text size: smaller reset larger

 

 

Coping with extreme cold - livestock in the Andes

On the altiplano, livestock herders are vulnerable to extreme weather conditions (© FAO)
On the altiplano, livestock herders are vulnerable to extreme weather conditions
© FAO

Drought and freezing temperatures are a common occurrence in the altiplano, the high-altitude plain 4,000 metres above sea level that occupies parts of Bolivia and Peru. At these altitudes, very little grows. Most smallscale farmers own plots at a lower altitude where traditional crops such as quinoa, potato and tarwi (a legume) are grown. But on the altiplano, farmers rely exclusively on llamas and alpacas for their livelihoods.

In recent years, the frequency and severity of severe weather events have grown, increasing the vulnerability of smallscale livestock keepers. "We face challenges daily," explains Rosa Supho Callo, a llama herder from Occobamba, in southern Peru. "We face climate changes, extreme cold snaps, hail, snow and drought, and this affects our animals and our crops."

In 2008, extreme cold temperatures and hailstorms severely affected the altiplano, causing great economic losses to small herders. Disease and malnutrition, resulting from freezing temperatures, damaged pastures and the UN's Food and Agriculture Organization (FAO) estimated that lack of alternative fodder, in addition to significant damage caused to food crops, affected 90 per cent of camelid herds.

As part of an emergency support programme, FAO provided help to camelid keepers to improve fodder production and the management of their herds. Adding roofs to stables, vaccinating animals and providing improved conditions to grow fodder crops have enabled herders to develop better coping strategies.

Battling the cold

Corrals protect livestock against predators and severe weather (© FAO)
Corrals protect livestock against predators and severe weather
© FAO

Over 240 llama breeders have been trained how to draw, plan and build corrals using adobe bricks, locally available stone, and thatch to protect their livestock against predators and severe weather. Training in nutrition, common health problems, disease prevention and processes to soften the tough highland grass using urea have also been provided to community promoters, who have then trained fellow herders to better care for their livestock. Over 300 portable veterinarian kits - containing multi-vitamins, de-worming medicine and vaccines - and an accompanying animal health manual were also distributed to support herders living in isolated areas.

For herders living higher than 4,000 metres above sea level, the availability of fodder is a serious concern. Drought and freezing temperatures reduce the quality and availability of fodder in community pastures, while the harsh climate makes it difficult to grow feed crops. Scarcity of fodder has been eased through the distribution of over 40 hay compressors. These machines enable communities to produce, stock and supply herders with dry hay, which provides 80 per cent of the herders involved with at least 200 kg of dry forage - enough, combined with scrub and other feed, to keep an animal alive during the worst of the dry season.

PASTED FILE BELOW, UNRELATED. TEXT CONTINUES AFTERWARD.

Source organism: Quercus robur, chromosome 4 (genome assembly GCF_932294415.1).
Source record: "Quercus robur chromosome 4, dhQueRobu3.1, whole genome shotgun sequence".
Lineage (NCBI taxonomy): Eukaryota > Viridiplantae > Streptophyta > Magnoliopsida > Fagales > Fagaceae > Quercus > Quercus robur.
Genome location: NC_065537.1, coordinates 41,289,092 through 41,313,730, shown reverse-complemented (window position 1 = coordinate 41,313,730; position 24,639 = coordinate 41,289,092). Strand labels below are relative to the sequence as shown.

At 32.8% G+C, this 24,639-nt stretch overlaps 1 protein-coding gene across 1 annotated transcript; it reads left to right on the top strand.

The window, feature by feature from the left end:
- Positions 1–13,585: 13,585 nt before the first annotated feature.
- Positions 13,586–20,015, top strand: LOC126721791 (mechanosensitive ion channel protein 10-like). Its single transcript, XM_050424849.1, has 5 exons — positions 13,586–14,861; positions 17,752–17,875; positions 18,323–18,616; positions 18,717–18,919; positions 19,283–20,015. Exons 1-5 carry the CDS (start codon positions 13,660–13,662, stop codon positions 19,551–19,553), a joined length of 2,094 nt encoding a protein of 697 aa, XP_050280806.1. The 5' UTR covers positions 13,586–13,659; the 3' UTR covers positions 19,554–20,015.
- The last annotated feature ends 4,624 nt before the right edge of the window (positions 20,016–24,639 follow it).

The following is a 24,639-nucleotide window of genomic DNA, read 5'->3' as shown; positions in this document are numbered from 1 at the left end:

Herders are also taught to dig a trench two metres deep, improve the soil in the trench with animal manure, and to cover it with plastic sheeting, creating an environment warm enough to grow pasture. "This technique is quite simple and, with a trench five to six metres long, produces enough forage to sustain three llamas during the coldest parts of the winter," reveals Dennis Latimer, FAO's sub-regional emergency coordinator for South America.

Making progress

With help, herders have developed better coping strategies (© FAO)
With help, herders have developed better coping strategies
© FAO

Alfredo Montesinos Sumire, a Bolivian community promoter, is one of over 4,700 herders in the country who has benefitted from the interventions. "With the support provided we now have food available for our families and forage for our alpacas that can be stored for periods when there is no forage available," he observes. On average, the interventions have decreased the mortality rate from approximately 42 per cent to six per cent, and enabled herders to be better prepared to face future cold weather events.

According to Latimer, alliances built during the project, between public and private institutions, local government and community disaster risk management committees have been key to ensuring the sustainability of the project. Municipality offices are now more aware of the problems livestock keepers face, and the solutions. They have provided personnel to provide extension services to the herders, as well as space in their buildings to store vaccines. "FAO is also seeking additional funds to continue and replicate these activities within bordering communities and other regions affected by cold snaps," he explains.

To ensure that the lessons learned and benefits from the emergency and rehabilitation project have a far-reaching impact, FAO has begun to incorporate all aspects of disaster risk management, including mitigation, into longer-term development programmes globally. "We hope that this will help the most vulnerable cope with complex emergencies that are affecting rural families all over the world," Latimer concludes. "The project in the Andean highlands does just that. It helps poor livestock owners better prepare for extreme cold weather and provides simples techniques to ensure their survival."

Date published: July 2010

 

Have your say

 

The New Agriculturist is a WRENmedia production.

This website uses cookies to improve your experience. By continuing to browse the site you are agreeing to our use of cookies.
Accept
Read more